MONTELLO - The Marquette County Board of Supervisors is plotting a massive jailbreak and seeking federal and state funding to pull it off.
But don't worry - only non-perishable and canned inmates might escape.
A board-appointed subcommittee is in the process of writing Community Development Block Grants and finding donors to help transplant its nationally renowned Care and Share Food Bank from the county's old jailhouse to a new building south of Montello.
The bank, which started as a collection of donated food in a county courtroom closet, has grown to take over the bottom floor of the old county jail and now serves 51,743 pounds of food to more than 600 Marquette County families each year, said Sylvia Phillis, county Department of Human Services Aging Unit manager and Care and Share Food Bank coordinator. The federal government named The Care and Share Food Bank one of the 17 best county volunteer organizations in the country in 2007.
But the growing need of the county - and in some ways, the growing success of the food pantry - sometimes can be a hassle.
"We've really outgrown the space," Phillis said. "It's not convenient for the volunteers and its not convenient for the families that come."
Dozens of boxes full of paperwork are stored in the jail's basement, and on the main level easy storage and removal space can be difficult to come by.
In the old jail's entry, 4,000 pounds of potatoes lie huddled in a corner. The solitary confinement cells that once separated misbehaving criminals now houses hundreds of peanut butter and jelly jars. In the visiting room, where guests would gesture and talk to inmates through glass windows and holes in the metal wall, boxes of lasagna noodles and a 27-ounce can of red kidney beans sat on opposite sides of the glass as if in conversation.
Parking is also becoming more of an issue, Phillis said.
Cars lined up behind the old jail at 9 a.m. to take advantage of free turkey, pie and other fixings during last year's "Adopt a family for Thanksgiving" giveaway. That day the food bank gave away $14,000 in food. By 1 p.m., when the pantry opened, hundreds of cars idled in line, and blocked entry to the courthouse parking lot, said eight-year volunteer Peter Kraus.
Kraus and volunteer George Lekas bustled around the food bank Wednesday, prepackaging food for this year's giveaways today and each Thursday in the next two weeks. They hope to ease congestion by spreading out this year's giveaway to three days, but they said the jail and parking lot still will be packed.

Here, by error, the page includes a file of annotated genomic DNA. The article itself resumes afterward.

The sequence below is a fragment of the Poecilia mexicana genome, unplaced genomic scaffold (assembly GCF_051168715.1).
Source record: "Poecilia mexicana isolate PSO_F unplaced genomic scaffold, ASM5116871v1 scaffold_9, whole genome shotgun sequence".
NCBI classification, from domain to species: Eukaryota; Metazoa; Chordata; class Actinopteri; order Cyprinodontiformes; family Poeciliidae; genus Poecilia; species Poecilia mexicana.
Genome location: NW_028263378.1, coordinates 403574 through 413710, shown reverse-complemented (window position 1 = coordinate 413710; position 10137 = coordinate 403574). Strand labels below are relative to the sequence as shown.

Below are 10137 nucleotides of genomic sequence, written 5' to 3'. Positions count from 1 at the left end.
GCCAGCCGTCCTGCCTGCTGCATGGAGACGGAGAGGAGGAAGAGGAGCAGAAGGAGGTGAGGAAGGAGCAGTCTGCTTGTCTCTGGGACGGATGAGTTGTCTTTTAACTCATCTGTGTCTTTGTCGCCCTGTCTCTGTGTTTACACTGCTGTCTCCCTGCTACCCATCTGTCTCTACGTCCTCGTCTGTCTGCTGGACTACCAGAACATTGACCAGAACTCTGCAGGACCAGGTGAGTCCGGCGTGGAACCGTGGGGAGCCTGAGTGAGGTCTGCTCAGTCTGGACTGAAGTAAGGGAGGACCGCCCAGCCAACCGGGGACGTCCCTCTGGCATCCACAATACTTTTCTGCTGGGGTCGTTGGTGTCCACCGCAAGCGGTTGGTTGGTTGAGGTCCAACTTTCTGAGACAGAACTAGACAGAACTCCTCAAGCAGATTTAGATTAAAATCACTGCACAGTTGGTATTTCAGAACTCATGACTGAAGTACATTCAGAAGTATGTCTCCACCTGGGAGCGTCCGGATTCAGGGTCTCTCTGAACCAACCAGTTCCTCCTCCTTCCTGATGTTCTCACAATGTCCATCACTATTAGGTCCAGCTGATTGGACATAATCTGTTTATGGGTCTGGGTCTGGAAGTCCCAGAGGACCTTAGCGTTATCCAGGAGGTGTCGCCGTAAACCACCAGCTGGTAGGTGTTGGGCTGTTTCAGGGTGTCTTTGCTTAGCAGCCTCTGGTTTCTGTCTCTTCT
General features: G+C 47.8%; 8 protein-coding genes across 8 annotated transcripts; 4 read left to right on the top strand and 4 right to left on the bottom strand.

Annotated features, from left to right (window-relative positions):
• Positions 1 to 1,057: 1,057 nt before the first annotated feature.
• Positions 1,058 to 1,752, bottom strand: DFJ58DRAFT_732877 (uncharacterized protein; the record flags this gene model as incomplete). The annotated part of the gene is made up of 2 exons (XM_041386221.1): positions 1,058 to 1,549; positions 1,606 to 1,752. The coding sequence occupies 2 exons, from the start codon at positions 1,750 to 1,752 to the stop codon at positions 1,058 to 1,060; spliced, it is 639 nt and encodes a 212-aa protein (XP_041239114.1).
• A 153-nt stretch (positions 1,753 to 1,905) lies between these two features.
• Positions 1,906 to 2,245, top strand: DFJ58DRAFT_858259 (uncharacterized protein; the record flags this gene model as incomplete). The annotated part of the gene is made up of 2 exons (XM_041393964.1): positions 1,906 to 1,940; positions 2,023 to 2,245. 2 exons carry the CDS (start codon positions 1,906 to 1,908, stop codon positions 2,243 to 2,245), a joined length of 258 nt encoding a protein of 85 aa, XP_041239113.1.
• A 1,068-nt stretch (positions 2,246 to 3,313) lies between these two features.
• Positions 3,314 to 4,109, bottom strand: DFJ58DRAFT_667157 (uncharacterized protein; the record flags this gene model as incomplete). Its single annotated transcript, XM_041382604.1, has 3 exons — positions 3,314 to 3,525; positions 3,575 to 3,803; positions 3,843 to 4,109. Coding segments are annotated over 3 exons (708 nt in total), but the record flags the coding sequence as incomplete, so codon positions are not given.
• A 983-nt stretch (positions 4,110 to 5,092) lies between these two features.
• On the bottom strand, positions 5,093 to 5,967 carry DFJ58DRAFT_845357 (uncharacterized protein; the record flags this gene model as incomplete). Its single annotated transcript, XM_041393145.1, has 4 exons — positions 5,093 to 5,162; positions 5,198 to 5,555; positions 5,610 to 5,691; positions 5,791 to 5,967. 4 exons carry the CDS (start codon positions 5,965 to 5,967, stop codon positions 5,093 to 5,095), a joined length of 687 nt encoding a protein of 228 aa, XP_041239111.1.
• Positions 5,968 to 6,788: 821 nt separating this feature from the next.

The volunteers said the jail environment is odd for a food bank, but they are both proud of their work and say they'd gladly give food away in any place.
"I'll give food out of my van," Lekas said. "Location doesn't matter to me."
But the County Board sees this as a great time to free the program from the jail and simultaneously relieve the parking and storage issues.
"The project itself is a really decent idea. I think we can pull it off," said Jeremy Kral, Marquette County director of human services. "Our need has dramatically increased and (the center has) won national awards."
All parties agree on the need - the food bank gave away 12 percent more food in 2009 than the previous year. The only issue is funding.
Because of increasing budget pressures, the new food bank, like the current one, would have to be self-sufficient, running off of volunteer hours and a mixture of public and private grants and donations.
County Supervisors Mike Ingram and Mike Raddatz said that planning is still in the early stages, but the group has already been able to secure pledges for a new walk-in freezer and forklift if the plan moves forward.
Ingram and Raddatz are on the sub-committee exploring grant and donation possibilities that identified a 6-year-old building a few miles south of Montello as a possible relocation spot.
The building and its three acres would cost the county less than $200,000, according to Phillis, but because the program currently runs cost-free - its utility bills are picked up by the county, which uses the old jail for storage and office space - the board members need to corral enough cash to run the program without county aide.
Proponents say self-sufficiency is a high order, but grants and a partnership could carry the project even further than a food pantry.
Marquette County might lease part of the new facility, or part of its three acres, to Diverse Options, a nonprofit that assists and employs about 40 people with disabilities in the county.
The public-nonprofit partnership "would be a tremendous opportunity for our members to volunteer," said Allen Schraeder, president and CEO of Diverse Options.
One idea, which has already been done elsewhere, is to have a community center where people could pick up food from the pantry and shop at a Diverse Options thrift store running out of the same building.
"It's exciting to work with the county," Schraeder said. "I really personally think it's going to benefit a lot of people."